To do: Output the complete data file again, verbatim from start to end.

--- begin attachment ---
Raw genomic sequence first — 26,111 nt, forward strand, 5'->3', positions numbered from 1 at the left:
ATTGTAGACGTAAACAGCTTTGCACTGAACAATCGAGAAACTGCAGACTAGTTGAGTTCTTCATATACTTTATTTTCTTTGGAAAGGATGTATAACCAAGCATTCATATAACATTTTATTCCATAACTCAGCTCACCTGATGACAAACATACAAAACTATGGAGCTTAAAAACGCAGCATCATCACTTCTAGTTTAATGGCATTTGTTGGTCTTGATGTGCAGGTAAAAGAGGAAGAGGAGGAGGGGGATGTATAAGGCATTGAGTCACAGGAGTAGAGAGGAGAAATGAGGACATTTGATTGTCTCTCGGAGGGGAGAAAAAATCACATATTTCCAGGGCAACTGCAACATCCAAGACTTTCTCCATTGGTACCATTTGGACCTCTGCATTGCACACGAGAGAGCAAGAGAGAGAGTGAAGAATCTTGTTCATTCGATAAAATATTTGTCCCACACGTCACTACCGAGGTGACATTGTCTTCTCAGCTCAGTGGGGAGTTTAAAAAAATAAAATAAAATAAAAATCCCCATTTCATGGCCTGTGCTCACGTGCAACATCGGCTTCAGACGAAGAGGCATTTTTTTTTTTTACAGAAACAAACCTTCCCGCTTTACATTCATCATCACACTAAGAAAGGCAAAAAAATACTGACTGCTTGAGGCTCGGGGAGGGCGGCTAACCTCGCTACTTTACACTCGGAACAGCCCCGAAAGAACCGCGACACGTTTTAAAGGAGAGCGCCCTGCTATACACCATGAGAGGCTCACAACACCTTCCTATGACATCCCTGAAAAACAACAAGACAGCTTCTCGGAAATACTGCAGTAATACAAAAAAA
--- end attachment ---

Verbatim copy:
Raw genomic sequence first — 26,111 nt, forward strand, 5'->3', positions numbered from 1 at the left:
ATTGTAGACGTAAACAGCTTTGCACTGAACAATCGAGAAACTGCAGACTAGTTGAGTTCTTCATATACTTTATTTTCTTTGGAAAGGATGTATAACCAAGCATTCATATAACATTTTATTCCATAACTCAGCTCACCTGATGACAAACATACAAAACTATGGAGCTTAAAAACGCAGCATCATCACTTCTAGTTTAATGGCATTTGTTGGTCTTGATGTGCAGGTAAAAGAGGAAGAGGAGGAGGGGGATGTATAAGGCATTGAGTCACAGGAGTAGAGAGGAGAAATGAGGACATTTGATTGTCTCTCGGAGGGGAGAAAAAATCACATATTTCCAGGGCAACTGCAACATCCAAGACTTTCTCCATTGGTACCATTTGGACCTCTGCATTGCACACGAGAGAGCAAGAGAGAGAGTGAAGAATCTTGTTCATTCGATAAAATATTTGTCCCACACGTCACTACCGAGGTGACATTGTCTTCTCAGCTCAGTGGGGAGTTTAAAAAAATAAAATAAAATAAAAATCCCCATTTCATGGCCTGTGCTCACGTGCAACATCGGCTTCAGACGAAGAGGCATTTTTTTTTTTTACAGAAACAAACCTTCCCGCTTTACATTCATCATCACACTAAGAAAGGCAAAAAAATACTGACTGCTTGAGGCTCGGGGAGGGCGGCTAACCTCGCTACTTTACACTCGGAACAGCCCCGAAAGAACCGCGACACGTTTTAAAGGAGAGCGCCCTGCTATACACCATGAGAGGCTCACAACACCTTCCTATGACATCCCTGAAAAACAACAAGACAGCTTCTCGGAAATACTGCAGTAATACAAAAAAA